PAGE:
5 Myths About Introverts, Busted

You were the child who was always being told to speak up in class and be more outgoing at birthday parties. Now you’re the grown-up who’s exhorted to do the same thing in meetings and at bars.

Yet you still prefer listening to talking, one-on-ones to big groups, and quiet reflection to noisy revelry. In short, you’re an introvert—and you’re probably getting tired of being urged to act some other way.

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The 33 Percent

Our society tends to underrate introversion, says Susan Cain, author of the bestselling new book Quiet: The Power of Introverts in a World That Can’t Stop Talking. In psychological research, she notes, talkative, outgoing people are consistently rated as smarter, more interesting, more attractive, and more desirable as friends. Meanwhile, the subtler strengths of introverts—reflectiveness, perceptiveness, sensitivity—tend to be discounted.

Cain argues—and the one-third of people who are introverts surely agree—that it’s high time for quiet types to get the respect they deserve. Below, she sets the record straight on five common myths.

Myth 1: Being introverted is the same thing as being shy.

“Introversion is a preference for quiet, minimally stimulating environments, whereas shyness is a fear of social judgment. They’re two different things,” Cain says. As the exemplar of a non-shy introvert, she cites Bill Gates. “He seems quite private and reserved, but he doesn’t seem very fazed by other people’s opinions of him,” she says.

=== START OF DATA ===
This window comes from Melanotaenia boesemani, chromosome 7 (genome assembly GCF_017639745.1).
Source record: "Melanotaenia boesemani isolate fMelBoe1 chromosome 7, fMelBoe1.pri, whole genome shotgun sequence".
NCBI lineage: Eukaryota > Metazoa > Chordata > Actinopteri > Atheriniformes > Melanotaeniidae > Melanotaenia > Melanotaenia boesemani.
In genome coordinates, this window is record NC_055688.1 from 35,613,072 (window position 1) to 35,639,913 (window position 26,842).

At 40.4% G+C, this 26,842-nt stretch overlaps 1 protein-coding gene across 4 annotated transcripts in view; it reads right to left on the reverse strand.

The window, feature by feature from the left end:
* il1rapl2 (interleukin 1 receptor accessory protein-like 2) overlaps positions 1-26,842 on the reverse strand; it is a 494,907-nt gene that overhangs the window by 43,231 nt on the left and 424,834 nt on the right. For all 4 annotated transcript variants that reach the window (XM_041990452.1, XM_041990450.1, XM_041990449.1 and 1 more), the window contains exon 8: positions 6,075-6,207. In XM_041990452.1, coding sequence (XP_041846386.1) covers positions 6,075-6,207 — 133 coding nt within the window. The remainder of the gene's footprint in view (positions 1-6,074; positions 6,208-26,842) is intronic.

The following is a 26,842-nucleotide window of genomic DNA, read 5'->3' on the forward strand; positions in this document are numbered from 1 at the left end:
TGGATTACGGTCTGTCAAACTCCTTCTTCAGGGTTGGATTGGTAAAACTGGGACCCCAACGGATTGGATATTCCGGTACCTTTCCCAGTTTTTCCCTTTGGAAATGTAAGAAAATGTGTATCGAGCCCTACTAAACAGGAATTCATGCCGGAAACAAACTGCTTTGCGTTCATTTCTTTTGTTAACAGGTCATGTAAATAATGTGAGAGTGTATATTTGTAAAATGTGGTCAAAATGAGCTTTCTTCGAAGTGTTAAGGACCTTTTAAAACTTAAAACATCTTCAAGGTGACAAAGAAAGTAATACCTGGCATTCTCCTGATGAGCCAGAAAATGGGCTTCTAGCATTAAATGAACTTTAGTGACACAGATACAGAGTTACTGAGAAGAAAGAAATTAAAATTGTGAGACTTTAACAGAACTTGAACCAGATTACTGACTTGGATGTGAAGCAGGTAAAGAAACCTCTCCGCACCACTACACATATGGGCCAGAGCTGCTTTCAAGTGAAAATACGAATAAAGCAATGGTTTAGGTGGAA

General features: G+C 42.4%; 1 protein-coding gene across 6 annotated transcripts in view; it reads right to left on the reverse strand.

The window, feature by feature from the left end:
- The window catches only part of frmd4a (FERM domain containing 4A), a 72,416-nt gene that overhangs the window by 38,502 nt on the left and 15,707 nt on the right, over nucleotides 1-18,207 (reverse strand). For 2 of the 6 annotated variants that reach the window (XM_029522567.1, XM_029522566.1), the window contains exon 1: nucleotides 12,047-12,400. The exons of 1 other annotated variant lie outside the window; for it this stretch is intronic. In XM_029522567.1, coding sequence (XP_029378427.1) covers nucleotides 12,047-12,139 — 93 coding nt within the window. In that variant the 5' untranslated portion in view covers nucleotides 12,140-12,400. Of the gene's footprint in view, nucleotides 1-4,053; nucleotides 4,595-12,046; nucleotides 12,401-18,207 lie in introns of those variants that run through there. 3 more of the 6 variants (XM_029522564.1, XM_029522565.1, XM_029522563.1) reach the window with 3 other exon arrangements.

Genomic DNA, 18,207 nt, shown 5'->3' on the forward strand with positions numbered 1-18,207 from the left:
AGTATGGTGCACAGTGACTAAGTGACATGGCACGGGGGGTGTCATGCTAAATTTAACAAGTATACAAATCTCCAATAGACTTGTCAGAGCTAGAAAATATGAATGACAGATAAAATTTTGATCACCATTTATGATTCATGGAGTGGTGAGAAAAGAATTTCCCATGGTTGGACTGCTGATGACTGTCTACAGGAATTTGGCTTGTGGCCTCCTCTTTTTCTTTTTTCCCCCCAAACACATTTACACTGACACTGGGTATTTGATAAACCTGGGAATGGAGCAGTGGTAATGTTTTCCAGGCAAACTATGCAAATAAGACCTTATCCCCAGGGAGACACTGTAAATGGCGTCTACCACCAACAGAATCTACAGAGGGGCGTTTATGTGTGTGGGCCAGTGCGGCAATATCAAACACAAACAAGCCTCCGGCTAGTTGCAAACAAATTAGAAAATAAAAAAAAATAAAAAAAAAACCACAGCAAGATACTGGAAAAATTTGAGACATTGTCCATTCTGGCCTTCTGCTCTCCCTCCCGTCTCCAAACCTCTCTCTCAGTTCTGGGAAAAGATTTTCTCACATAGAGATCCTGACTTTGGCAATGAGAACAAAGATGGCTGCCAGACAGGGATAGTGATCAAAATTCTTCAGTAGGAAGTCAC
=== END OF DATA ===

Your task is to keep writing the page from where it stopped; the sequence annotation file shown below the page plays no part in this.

Myth 2: Introverts don’t like other people very much.

“Introverts aren’t asocial or antisocial. They’re just differently social,” says Cain. This difference is rooted not in a dislike of people, but in an aversion to overstimulation. “In any social interaction, there’s a tremendous amount going on,” she says. You’re not only listening to other people’s words, but also reading body language, facial expressions, and tone of voice—and then communicating in return.

It’s a lot to take in, especially for someone who gets easily overwhelmed by too much stimulation. “That’s why introverts tend to prefer a glass of wine with a close friend to a raucous party full of strangers,” Cain says.

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Myth 3: Introverts always hate going to social events.

Despite a natural preference for quiet settings, introverts can still have a satisfying social life. “They might really have fun at a party, for instance, but just want to leave a little earlier instead of staying all night,” Cain says. “Or they might enjoy a group event, but want to have a one-on-one conversation on the side of the room.”

Myth 4: Introverts don’t make effective leaders.

“Studies tell us that extroverts are routinely groomed for leadership positions much more often than introverts are,” says Cain. Yet there is some evidence that introverts may actually have a leadership edge in certain situations.

For example, research by Adam Grant, a Wharton management professor, found that extroverted managers were at a disadvantage in workplaces where employees were proactive about solving problems and offering suggestions. “Introverted leaders will let their employees run with their ideas, whereas extroverted leaders are more likely to dominate the situation and want to put their own stamp on things,” Cain says.

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Myth 5: Introverts and extroverts don’t mix romantically.

“There are many introvert-extrovert relationships, and they often have a wonderful synergy to them, because each partner is completing the other,” says Cain. “But the success of these relationships usually depends on each also having an understanding of what the partner’s needs are.”

One common problem, she says, is when the introvert in a couple walks through the door after work with a “don’t talk to me” attitude. Cain says, “Quite understandably, that can be perceived by the partner as a sign that the introvert isn’t interested or doesn’t care—when all it really means is that the introvert desperately needs an hour of downtime.”

As Cain sees it, the world can use a little more quiet anyway.


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